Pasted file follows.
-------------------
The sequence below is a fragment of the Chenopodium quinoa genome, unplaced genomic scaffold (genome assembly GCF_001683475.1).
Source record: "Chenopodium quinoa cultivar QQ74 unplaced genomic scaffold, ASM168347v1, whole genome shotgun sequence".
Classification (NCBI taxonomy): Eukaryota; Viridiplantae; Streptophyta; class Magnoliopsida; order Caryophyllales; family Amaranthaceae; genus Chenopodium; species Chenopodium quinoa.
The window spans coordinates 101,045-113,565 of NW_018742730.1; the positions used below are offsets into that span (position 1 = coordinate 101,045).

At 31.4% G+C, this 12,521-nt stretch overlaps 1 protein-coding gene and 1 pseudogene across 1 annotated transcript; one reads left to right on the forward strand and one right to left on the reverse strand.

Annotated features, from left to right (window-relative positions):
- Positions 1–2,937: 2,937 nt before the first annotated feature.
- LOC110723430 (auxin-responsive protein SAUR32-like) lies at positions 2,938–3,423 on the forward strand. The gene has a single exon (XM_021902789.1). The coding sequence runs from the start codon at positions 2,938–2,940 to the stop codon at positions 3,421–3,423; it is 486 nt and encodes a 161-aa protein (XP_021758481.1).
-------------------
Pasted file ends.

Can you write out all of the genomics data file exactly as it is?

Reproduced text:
The sequence below is a fragment of the Chenopodium quinoa genome, unplaced genomic scaffold (genome assembly GCF_001683475.1).
Source record: "Chenopodium quinoa cultivar QQ74 unplaced genomic scaffold, ASM168347v1, whole genome shotgun sequence".
Classification (NCBI taxonomy): Eukaryota; Viridiplantae; Streptophyta; class Magnoliopsida; order Caryophyllales; family Amaranthaceae; genus Chenopodium; species Chenopodium quinoa.
The window spans coordinates 101,045-113,565 of NW_018742730.1; the positions used below are offsets into that span (position 1 = coordinate 101,045).

At 31.4% G+C, this 12,521-nt stretch overlaps 1 protein-coding gene and 1 pseudogene across 1 annotated transcript; one reads left to right on the forward strand and one right to left on the reverse strand.

Annotated features, from left to right (window-relative positions):
- Positions 1–2,937: 2,937 nt before the first annotated feature.
- LOC110723430 (auxin-responsive protein SAUR32-like) lies at positions 2,938–3,423 on the forward strand. The gene has a single exon (XM_021902789.1). The coding sequence runs from the start codon at positions 2,938–2,940 to the stop codon at positions 3,421–3,423; it is 486 nt and encodes a 161-aa protein (XP_021758481.1).